The Lebanese Heritage Museum is the prime repository of artifacts and national treasures that reflect the heritage and culture of the Lebanese people. It is located in the city of Jounieh about 16 km from Beirut, the capital city.
The Lebanese Heritage Museum is the proud home of original pieces of history and authentic documents, photos and artifacts that represent the glorious past of the country. Although the world remembers Lebanon’s most recent history, particularly the civil war from 1975 to 1990, Lebanon and its culture go much further and more glorious than that.
The museum is divided into five halls representing five historical eras beginning from prehistory. The first hall is called Witness through the Ages, which represents the Phoenician, Hellenistic, Roman, and Byzantine eras.
Evidence reveals that the early settlers came to the ancient Lebanese city of Byblos sometime in 7000 BC. Byblos still exists today and is considered as one of the oldest continuing cities in the world.
In 3000 BC, the Phoenicians came and occupied the country for several centuries until about 539 BC. They were seafaring people and roamed the Mediterranean Sea to establish trade with other nations. The Greeks referred to Lebanon as Phoenicia.
Soon the Persians and Romans arrived and took control of the land. Lebanon became a part of the Roman Empire in 63 BC and became a constituent of Judea, a Roman province. In the 1st century, Christianity was introduced in Lebanon and in the 4th century, it became a part of the Christian Byzantium, which marked the Byzantine era.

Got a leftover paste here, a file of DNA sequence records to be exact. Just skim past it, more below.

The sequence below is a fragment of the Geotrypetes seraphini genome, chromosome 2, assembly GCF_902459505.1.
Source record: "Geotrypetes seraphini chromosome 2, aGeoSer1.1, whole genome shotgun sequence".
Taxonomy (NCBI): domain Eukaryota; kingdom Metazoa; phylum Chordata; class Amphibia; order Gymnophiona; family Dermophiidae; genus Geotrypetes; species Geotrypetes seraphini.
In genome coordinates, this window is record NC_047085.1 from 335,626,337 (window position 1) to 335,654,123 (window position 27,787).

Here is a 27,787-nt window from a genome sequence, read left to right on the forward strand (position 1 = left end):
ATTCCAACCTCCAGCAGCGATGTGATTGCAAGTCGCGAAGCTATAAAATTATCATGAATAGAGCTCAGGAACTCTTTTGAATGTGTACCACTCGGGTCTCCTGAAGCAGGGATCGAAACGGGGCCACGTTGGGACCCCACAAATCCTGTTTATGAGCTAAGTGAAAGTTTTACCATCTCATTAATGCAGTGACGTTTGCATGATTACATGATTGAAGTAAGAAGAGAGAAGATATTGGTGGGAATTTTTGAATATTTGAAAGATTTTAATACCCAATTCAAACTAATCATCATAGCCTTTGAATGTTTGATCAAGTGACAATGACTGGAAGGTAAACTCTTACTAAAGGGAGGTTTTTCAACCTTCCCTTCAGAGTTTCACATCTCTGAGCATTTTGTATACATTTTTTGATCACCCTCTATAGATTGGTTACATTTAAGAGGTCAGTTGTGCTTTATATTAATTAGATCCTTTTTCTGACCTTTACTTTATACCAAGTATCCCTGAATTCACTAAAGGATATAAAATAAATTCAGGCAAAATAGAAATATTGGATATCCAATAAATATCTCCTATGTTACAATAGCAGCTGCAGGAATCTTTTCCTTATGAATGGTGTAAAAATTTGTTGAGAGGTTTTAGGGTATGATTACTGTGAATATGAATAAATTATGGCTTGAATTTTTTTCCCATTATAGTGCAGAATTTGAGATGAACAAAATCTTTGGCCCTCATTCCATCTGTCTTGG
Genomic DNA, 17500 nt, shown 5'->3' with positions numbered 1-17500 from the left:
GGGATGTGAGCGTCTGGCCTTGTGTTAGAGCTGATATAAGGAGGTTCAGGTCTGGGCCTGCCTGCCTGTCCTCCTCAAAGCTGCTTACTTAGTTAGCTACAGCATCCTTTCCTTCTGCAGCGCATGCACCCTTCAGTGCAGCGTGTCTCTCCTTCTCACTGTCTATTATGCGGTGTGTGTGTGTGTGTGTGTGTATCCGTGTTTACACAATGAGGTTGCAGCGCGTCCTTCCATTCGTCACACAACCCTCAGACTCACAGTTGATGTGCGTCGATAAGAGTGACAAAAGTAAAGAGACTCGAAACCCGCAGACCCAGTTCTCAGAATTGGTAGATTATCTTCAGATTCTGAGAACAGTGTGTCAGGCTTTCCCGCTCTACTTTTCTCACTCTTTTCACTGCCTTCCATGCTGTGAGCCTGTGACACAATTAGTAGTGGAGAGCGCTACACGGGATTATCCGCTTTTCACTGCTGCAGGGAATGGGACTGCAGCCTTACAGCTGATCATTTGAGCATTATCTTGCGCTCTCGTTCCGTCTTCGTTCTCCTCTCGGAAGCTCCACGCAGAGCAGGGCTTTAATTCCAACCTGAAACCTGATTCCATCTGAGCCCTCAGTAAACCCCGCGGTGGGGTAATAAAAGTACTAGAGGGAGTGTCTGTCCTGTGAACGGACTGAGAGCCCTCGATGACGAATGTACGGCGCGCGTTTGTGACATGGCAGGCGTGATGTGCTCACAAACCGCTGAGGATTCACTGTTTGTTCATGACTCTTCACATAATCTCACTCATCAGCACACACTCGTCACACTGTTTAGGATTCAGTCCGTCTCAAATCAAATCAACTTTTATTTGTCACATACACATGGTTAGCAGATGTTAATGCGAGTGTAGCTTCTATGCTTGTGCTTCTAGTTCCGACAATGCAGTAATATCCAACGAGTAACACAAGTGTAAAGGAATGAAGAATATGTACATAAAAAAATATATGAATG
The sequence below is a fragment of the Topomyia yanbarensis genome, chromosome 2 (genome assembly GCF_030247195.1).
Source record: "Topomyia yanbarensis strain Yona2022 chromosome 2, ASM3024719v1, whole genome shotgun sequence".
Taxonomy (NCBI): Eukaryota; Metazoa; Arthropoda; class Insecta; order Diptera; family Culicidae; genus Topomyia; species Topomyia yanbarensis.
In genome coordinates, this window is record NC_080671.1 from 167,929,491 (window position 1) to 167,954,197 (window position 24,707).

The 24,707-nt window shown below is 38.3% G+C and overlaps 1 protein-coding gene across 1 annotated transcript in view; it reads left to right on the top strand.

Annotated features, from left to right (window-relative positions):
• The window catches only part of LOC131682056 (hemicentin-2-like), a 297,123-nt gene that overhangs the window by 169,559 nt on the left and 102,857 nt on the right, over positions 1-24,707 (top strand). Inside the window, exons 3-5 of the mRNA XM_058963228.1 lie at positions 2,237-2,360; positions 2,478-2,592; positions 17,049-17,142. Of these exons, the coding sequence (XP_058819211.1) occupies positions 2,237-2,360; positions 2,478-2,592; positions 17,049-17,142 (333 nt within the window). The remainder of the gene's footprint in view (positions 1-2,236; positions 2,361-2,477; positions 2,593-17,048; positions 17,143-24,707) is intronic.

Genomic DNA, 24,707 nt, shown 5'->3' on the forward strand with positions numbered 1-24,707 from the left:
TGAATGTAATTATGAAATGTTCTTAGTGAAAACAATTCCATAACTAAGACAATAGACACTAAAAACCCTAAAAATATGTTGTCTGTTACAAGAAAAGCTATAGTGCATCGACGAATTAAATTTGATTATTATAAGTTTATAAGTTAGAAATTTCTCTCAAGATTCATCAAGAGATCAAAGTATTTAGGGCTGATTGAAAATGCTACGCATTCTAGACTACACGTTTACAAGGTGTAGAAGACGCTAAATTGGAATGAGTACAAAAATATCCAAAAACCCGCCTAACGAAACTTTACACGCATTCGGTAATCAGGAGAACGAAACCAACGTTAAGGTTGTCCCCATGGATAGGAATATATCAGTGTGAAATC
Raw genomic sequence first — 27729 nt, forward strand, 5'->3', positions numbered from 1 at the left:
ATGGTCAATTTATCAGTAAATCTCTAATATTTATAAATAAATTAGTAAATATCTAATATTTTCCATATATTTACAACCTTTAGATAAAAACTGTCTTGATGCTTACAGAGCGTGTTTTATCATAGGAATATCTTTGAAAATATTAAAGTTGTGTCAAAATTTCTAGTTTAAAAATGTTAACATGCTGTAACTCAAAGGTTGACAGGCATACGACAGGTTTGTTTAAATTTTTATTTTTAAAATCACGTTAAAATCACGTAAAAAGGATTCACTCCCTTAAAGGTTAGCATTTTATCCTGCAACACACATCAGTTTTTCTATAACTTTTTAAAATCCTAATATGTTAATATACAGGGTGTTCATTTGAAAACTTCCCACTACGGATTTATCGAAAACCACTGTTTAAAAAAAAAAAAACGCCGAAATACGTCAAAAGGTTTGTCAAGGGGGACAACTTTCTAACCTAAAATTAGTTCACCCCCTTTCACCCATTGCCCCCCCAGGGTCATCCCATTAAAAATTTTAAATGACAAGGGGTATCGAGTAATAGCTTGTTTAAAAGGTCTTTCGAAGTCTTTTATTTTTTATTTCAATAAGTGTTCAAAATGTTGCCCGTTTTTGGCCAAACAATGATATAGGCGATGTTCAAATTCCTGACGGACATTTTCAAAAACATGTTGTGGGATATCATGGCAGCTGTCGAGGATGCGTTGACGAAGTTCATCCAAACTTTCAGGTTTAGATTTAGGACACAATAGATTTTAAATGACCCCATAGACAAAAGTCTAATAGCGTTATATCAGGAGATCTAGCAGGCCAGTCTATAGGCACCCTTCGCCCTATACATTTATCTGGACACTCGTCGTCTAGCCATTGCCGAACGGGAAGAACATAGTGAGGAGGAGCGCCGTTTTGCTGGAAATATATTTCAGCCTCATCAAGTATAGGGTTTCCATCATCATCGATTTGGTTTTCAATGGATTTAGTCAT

The second hall of Lebanon’s heritage museum reflects the Islamic era that began in 631 AD. In the 19th century, the Ottoman Turks arrived and besieged the country. This marks another era in the history of Lebanon, and this era is reflected in the museum’s third hall. This was a tumultuous time in history as the Ottomans, Maans, Shihabs, and Emir Bashir II came and conquered.
The country finally experienced peace and prosperity when the Muslims, Druze and Maronite Christians finally decided to focus on developing the culture and economy of their country. The American University of Beirut was established and national literature, politics and economy flourished.
After World War I, the Ottoman Empire collapsed and France took control of the five provinces that make up modern-day Lebanon. In 1926, the Lebanese Constitution was written.
The fourth hall in the museum is dedicated to Youssef Bey Karam, hero of the Independence of Lebanon and considered as a beloved martyr that stood for the freedom of his people. In 1860, the Ottomans appointed him as “kaymakan” or political administrator. But since he stood for independence, he was exiled and was made to spend the last years of his life away from his beloved country.
Finally, the museum’s fifth hall represents contemporary Lebanon in the 20th century.